If child support is being discussed, it means there is a family breaking apart, and it can be a heartbreaking event – both for the parents and the children.

As everything is being split between the parties, and custody of the children is being negotiated or decided, the issue of child support will invariably come up. Many child-support decisions are often as much an art form as they are a science of math.

What is Child Support?

After parents divorce and custody is decided, child support is usually cash from the non-custodial parent to the custodial parent to help provide basic needs to the children from the marriage. This money is often paid monthly or in a frequency determined by the court, and it is required to have a written court order which is enforceable.

This is different from alimony or spousal support – alimony is usually not legally binding by a court order, while child support is binding. If you miss a child-support payment, the custodial parent may move to have you arrested and jailed, whereas a missed alimony payment may just mean a new court hearing to face admonition by the court.

How is Child Support Determined?

Child support takes into account the incomes of the two parents, the standard of living by which the children lived while the parents were together, and the cost of living in the area where the children are living with the custodial parent. It is meant to be a reasonable amount which the non-custodial parent would contribute to the raising of the child in an assumption that the family was still together.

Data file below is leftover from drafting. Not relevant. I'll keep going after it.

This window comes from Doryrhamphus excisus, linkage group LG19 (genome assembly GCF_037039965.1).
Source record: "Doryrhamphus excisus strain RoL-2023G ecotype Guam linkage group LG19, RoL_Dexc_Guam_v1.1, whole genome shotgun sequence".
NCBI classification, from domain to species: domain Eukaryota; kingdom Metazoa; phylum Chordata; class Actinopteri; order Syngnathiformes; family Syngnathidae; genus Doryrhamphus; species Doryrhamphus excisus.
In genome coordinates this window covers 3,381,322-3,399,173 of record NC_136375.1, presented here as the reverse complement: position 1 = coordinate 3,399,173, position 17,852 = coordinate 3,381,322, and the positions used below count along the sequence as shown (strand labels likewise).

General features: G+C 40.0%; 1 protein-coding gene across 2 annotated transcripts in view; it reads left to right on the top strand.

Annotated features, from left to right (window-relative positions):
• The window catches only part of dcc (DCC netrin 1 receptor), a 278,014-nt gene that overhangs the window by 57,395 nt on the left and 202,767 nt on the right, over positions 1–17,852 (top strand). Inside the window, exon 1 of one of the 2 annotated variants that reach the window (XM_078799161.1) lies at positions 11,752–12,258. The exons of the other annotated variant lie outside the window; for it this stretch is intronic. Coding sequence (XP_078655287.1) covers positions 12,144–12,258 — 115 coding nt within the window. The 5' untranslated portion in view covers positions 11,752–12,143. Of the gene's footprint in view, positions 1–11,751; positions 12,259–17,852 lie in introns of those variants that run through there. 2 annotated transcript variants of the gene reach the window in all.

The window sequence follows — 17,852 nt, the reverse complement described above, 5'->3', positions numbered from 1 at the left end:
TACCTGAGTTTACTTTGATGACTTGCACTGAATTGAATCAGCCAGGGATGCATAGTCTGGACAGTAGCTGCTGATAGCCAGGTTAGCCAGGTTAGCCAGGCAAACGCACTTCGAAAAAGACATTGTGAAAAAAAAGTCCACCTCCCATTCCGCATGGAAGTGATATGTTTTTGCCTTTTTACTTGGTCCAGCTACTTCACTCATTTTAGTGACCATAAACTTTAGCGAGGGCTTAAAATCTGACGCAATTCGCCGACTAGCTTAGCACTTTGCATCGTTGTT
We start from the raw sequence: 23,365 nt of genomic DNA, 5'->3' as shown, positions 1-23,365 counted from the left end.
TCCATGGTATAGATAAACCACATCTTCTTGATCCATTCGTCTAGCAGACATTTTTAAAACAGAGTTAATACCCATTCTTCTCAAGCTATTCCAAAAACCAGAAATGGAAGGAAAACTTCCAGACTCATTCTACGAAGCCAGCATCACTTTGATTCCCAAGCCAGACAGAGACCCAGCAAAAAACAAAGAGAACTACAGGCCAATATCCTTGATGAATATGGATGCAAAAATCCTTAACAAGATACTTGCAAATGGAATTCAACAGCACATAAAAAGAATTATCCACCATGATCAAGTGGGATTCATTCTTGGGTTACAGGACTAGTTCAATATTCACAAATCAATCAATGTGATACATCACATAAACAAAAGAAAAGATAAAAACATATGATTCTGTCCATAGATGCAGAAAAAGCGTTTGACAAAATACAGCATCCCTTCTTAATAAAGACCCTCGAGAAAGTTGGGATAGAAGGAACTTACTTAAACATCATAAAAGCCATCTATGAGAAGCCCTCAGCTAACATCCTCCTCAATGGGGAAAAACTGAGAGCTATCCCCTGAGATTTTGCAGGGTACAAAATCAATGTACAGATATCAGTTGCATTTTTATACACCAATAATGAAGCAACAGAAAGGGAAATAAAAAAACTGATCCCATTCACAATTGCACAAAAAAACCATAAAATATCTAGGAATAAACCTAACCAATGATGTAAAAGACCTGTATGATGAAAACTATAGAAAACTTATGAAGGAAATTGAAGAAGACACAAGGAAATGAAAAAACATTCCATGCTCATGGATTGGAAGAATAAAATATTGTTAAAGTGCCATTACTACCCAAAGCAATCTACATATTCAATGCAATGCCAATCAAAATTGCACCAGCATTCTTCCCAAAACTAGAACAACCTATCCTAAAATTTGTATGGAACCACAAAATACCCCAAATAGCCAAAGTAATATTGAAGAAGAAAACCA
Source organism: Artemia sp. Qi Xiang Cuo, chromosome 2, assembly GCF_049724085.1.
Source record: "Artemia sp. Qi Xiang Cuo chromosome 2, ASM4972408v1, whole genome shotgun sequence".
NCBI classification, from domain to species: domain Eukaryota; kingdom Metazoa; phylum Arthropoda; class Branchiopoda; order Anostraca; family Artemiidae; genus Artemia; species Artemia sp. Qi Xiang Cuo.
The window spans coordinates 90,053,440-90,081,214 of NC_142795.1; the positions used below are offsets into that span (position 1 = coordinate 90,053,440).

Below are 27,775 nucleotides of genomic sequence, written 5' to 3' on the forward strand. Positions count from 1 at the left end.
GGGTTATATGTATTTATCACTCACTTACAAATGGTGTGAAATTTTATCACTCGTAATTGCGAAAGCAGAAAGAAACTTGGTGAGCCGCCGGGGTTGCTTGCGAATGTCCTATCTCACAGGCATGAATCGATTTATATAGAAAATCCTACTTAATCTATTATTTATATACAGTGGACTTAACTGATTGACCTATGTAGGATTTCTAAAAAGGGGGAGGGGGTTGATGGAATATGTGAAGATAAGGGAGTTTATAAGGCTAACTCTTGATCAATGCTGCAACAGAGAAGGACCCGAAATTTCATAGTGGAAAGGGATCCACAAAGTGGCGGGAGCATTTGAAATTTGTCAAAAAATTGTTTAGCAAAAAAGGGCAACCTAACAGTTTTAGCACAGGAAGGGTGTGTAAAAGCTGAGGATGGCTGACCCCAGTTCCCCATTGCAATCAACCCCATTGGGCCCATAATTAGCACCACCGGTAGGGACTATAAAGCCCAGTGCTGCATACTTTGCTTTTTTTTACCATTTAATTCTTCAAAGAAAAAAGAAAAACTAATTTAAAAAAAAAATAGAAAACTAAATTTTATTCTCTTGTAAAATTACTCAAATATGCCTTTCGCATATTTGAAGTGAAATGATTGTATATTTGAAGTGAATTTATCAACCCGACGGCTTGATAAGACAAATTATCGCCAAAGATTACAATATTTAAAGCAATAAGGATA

How is Income Defined?

The formula for determining child support is based on a number of factors and variables, but in many jurisdictions, the definition of “income” for the purposes of determining child support can be fairly uniform.

Some states have exceptions to this, but under the guidelines of federal law, income by the non-custodial parent to determine child support is based on the “gross income” model, which takes into account any and every income source:

  • Salaries and tips;
  • Military benefits;
  • Pensions;
  • Investment/retirement account benefits;
  • Proceeds from insurance policies;
  • A trust or inheritance;
  • Alimony payments from a former spouse who is not the custodial parent in the current case;
  • Capital gains or interest payments from investments, among others.

Some states may go with an adjusted income model, where one-time or intermittent payments may be excluded from the income calculation.

Do the Legal Math

To ensure that child support is handled in a reasonable fashion but in a way that benefits the child and does not punish either parent, employ the expertise of a quality family-law attorney to stand up for your rights as a parent in caring for a child – whether you have custody or not.